Bioinformatics Lab – Q&A with Olivier Tremblay-Savard
“The problem for me always was to choose just one science. They all seemed interesting to me for different reasons,” says Dr. Olivier Tremblay-Savard who ultimately chose to specialize in bioinformatics.
A professor in the department of computer science, Bioinformatics Lab at the University of Manitoba. Dr. Tremblay-Savard’s research interests include comparative genomics and human computing games in genomics. His interest in science goes way back and he credits the terrific science teachers he had in high school/ CEGEP and scientific tv shows for inspiring him. Dr. Tremblay-Savard received a BSc. and a Ph.D. in Bioinformatics from the University of Montreal. He completed a postdoc, in Human Computing and Bioinformatics from McGill University.
Dr. Tremblay-Savard points out that there are many surprises in research, hiding behind every corner, more than we realize. He adds that always keeping an eye out for new opportunities, even after mistakes or failed experiments, may lead to “interesting” and “unexpected” results. When he is not conducting research, Dr. Tremblay-Savard enjoys sports, running, gardening, video games, movies, and cooking.
Kimia Shadkami, a (computer science) graduate student, caught up with Dr. Tremblay-Savard to find out more.
What is your current research focused on? What do you think is significant about it?
My research interests in general, are on all aspects of biological sequence evolution. In other words, how do genomes/sequences change with time, what are the events that cause these changes and how can we infer/identify those evolutionary events. To answer these questions, we need to compare genomes using efficient algorithms because there is a lot of data and the problems are hard. The value in this kind of work comes from both the advancements that we can make in algorithmics and a better understanding of genome evolution that we get from using these algorithms.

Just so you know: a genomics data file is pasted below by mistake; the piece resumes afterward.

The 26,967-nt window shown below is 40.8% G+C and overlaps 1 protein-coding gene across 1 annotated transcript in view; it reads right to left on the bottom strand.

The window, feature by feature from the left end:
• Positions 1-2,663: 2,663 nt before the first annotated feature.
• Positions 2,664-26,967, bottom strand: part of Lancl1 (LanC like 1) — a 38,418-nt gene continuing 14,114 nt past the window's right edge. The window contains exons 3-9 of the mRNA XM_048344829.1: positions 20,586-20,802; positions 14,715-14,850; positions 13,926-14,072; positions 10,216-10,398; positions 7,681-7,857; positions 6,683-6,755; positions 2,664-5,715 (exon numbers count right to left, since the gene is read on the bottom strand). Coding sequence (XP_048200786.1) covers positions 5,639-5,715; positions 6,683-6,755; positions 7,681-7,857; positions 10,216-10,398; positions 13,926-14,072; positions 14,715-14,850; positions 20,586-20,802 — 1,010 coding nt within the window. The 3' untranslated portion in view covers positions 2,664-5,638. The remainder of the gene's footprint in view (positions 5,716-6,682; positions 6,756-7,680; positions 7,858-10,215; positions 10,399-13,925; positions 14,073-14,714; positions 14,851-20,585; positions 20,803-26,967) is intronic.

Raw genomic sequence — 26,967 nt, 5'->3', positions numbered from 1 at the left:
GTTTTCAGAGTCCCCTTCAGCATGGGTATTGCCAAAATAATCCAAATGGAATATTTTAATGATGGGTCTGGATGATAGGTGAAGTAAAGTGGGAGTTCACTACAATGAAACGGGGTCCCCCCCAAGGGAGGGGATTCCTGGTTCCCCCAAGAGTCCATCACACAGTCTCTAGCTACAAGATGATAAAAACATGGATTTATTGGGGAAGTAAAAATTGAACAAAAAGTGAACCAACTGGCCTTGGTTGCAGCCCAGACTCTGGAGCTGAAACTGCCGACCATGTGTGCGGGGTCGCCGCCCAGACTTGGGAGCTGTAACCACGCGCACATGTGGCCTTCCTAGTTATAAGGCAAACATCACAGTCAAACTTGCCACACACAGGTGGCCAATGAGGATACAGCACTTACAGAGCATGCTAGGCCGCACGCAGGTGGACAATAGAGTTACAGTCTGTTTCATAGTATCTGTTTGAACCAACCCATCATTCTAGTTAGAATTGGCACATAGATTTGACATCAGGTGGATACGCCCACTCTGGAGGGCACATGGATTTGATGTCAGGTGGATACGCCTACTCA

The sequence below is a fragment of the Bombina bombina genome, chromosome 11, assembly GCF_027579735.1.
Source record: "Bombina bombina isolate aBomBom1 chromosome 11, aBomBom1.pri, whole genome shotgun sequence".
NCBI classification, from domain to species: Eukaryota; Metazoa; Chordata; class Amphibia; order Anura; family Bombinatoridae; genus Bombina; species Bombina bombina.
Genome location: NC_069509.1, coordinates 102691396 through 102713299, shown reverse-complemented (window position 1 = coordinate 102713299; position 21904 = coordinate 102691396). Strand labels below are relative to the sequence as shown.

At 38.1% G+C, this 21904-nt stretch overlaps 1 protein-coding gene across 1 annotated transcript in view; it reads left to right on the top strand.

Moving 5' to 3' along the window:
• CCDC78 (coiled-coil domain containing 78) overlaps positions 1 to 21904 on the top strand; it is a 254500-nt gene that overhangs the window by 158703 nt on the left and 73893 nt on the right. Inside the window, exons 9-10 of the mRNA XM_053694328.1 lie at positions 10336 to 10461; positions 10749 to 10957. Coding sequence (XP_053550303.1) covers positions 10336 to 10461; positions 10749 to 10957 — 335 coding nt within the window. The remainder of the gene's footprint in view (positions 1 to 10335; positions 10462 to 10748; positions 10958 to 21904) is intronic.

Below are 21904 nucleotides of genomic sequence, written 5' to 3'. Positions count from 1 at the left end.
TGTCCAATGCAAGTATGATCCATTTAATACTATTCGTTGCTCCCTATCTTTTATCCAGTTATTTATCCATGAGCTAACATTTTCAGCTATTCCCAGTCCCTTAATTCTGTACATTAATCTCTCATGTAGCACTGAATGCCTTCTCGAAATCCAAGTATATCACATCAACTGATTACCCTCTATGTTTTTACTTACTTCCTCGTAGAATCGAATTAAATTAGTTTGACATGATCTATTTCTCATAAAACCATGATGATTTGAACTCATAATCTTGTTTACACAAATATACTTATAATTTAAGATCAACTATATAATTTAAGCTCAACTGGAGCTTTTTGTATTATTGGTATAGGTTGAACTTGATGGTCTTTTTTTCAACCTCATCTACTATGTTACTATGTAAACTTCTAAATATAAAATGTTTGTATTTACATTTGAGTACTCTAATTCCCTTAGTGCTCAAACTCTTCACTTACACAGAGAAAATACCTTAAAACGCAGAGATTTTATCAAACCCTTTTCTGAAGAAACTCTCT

With regards to human computing games in genomics, we’re not only interested in developing them to solve a specific problem. We are studying how to best design them, how different features affect player engagement and solution quality, and how to create an experience that is beneficial for the players.
GeSort truly excites me. Tell me about the very first sketch ideas of it. How long have you been working on it? What challenges were you setting out to address?
GeSort is a game about finding the shortest sequence of evolutionary operations to transform one genome into another. The idea for it came from me working on these types of problems during my Ph.D. I found that I often had to look at two genomes and make the moves in my head or on a piece of paper to figure out what was the shortest evolutionary scenario. This was often necessary to check if an algorithm was working properly or not. By doing it so many times I realized it was quite a challenging puzzle!
As soon as I arrived at the University of Manitoba, I started thinking about creating a game for this problem. We have been developing it since 2017 and while we are fine-tuning the game, we are also working on answering questions about player engagement and motivations to help us design the best possible game.
What might the practical outcomes of GeSort be?